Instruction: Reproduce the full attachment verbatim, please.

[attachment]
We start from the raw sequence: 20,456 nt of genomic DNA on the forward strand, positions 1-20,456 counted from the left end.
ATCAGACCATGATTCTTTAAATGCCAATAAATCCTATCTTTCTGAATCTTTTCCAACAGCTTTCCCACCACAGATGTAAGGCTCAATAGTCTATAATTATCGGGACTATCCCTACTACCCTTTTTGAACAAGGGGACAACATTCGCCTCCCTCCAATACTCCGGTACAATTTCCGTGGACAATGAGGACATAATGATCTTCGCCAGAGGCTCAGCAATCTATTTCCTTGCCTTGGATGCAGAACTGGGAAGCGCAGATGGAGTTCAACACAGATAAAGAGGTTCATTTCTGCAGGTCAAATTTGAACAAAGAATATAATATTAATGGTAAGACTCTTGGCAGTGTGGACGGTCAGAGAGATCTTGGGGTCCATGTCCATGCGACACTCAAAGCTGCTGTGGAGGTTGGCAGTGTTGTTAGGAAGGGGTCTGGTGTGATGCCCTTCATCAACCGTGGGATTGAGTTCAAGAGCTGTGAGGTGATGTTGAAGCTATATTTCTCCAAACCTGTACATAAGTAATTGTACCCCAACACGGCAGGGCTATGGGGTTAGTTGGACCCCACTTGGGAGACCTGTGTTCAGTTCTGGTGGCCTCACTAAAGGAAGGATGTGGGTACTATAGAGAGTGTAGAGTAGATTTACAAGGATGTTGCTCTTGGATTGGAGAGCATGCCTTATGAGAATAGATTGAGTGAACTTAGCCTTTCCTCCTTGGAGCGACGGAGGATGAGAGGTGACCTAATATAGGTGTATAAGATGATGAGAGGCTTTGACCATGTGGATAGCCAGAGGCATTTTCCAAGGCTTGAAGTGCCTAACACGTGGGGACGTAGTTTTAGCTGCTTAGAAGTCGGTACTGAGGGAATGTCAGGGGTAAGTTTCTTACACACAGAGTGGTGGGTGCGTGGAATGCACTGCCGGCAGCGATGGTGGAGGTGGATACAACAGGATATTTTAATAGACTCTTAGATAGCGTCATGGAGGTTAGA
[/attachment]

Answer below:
We start from the raw sequence: 20,456 nt of genomic DNA on the forward strand, positions 1-20,456 counted from the left end.
ATCAGACCATGATTCTTTAAATGCCAATAAATCCTATCTTTCTGAATCTTTTCCAACAGCTTTCCCACCACAGATGTAAGGCTCAATAGTCTATAATTATCGGGACTATCCCTACTACCCTTTTTGAACAAGGGGACAACATTCGCCTCCCTCCAATACTCCGGTACAATTTCCGTGGACAATGAGGACATAATGATCTTCGCCAGAGGCTCAGCAATCTATTTCCTTGCCTTGGATGCAGAACTGGGAAGCGCAGATGGAGTTCAACACAGATAAAGAGGTTCATTTCTGCAGGTCAAATTTGAACAAAGAATATAATATTAATGGTAAGACTCTTGGCAGTGTGGACGGTCAGAGAGATCTTGGGGTCCATGTCCATGCGACACTCAAAGCTGCTGTGGAGGTTGGCAGTGTTGTTAGGAAGGGGTCTGGTGTGATGCCCTTCATCAACCGTGGGATTGAGTTCAAGAGCTGTGAGGTGATGTTGAAGCTATATTTCTCCAAACCTGTACATAAGTAATTGTACCCCAACACGGCAGGGCTATGGGGTTAGTTGGACCCCACTTGGGAGACCTGTGTTCAGTTCTGGTGGCCTCACTAAAGGAAGGATGTGGGTACTATAGAGAGTGTAGAGTAGATTTACAAGGATGTTGCTCTTGGATTGGAGAGCATGCCTTATGAGAATAGATTGAGTGAACTTAGCCTTTCCTCCTTGGAGCGACGGAGGATGAGAGGTGACCTAATATAGGTGTATAAGATGATGAGAGGCTTTGACCATGTGGATAGCCAGAGGCATTTTCCAAGGCTTGAAGTGCCTAACACGTGGGGACGTAGTTTTAGCTGCTTAGAAGTCGGTACTGAGGGAATGTCAGGGGTAAGTTTCTTACACACAGAGTGGTGGGTGCGTGGAATGCACTGCCGGCAGCGATGGTGGAGGTGGATACAACAGGATATTTTAATAGACTCTTAGATAGCGTCATGGAGGTTAGA